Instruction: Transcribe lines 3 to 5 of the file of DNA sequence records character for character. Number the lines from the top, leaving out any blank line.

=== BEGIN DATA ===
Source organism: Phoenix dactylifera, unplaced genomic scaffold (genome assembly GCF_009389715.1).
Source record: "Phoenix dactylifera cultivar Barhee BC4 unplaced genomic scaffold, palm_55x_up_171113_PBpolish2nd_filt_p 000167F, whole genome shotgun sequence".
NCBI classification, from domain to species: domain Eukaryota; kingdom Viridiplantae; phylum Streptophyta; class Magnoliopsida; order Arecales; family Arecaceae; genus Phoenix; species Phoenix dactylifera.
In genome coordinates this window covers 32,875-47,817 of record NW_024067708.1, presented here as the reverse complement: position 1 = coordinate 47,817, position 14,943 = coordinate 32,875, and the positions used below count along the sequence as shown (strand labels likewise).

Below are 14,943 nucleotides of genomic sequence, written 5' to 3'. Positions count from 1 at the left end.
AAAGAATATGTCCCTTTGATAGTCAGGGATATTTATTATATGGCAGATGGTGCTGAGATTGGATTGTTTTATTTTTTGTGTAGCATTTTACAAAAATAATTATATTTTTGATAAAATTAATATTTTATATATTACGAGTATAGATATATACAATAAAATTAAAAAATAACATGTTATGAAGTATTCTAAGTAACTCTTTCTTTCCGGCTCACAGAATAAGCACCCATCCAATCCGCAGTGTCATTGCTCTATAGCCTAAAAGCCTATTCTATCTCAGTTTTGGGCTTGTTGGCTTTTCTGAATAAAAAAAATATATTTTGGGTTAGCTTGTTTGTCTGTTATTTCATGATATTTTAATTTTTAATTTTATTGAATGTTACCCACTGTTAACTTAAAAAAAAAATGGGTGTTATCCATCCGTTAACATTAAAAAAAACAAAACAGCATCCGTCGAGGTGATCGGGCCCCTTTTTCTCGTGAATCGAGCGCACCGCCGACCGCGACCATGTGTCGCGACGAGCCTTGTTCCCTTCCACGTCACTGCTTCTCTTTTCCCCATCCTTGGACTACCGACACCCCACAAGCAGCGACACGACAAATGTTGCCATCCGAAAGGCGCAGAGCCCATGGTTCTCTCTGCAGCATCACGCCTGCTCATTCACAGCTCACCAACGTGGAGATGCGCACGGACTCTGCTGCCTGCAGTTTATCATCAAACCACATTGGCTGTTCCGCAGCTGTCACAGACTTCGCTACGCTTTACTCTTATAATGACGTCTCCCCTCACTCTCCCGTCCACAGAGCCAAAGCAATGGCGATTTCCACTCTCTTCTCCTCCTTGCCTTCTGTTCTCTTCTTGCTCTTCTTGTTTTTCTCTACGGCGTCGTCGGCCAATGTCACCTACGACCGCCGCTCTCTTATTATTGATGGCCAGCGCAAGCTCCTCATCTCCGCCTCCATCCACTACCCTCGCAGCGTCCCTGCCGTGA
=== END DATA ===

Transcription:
NCBI classification, from domain to species: domain Eukaryota; kingdom Viridiplantae; phylum Streptophyta; class Magnoliopsida; order Arecales; family Arecaceae; genus Phoenix; species Phoenix dactylifera.
In genome coordinates this window covers 32,875-47,817 of record NW_024067708.1, presented here as the reverse complement: position 1 = coordinate 47,817, position 14,943 = coordinate 32,875, and the positions used below count along the sequence as shown (strand labels likewise).

Below are 14,943 nucleotides of genomic sequence, written 5' to 3'. Positions count from 1 at the left end.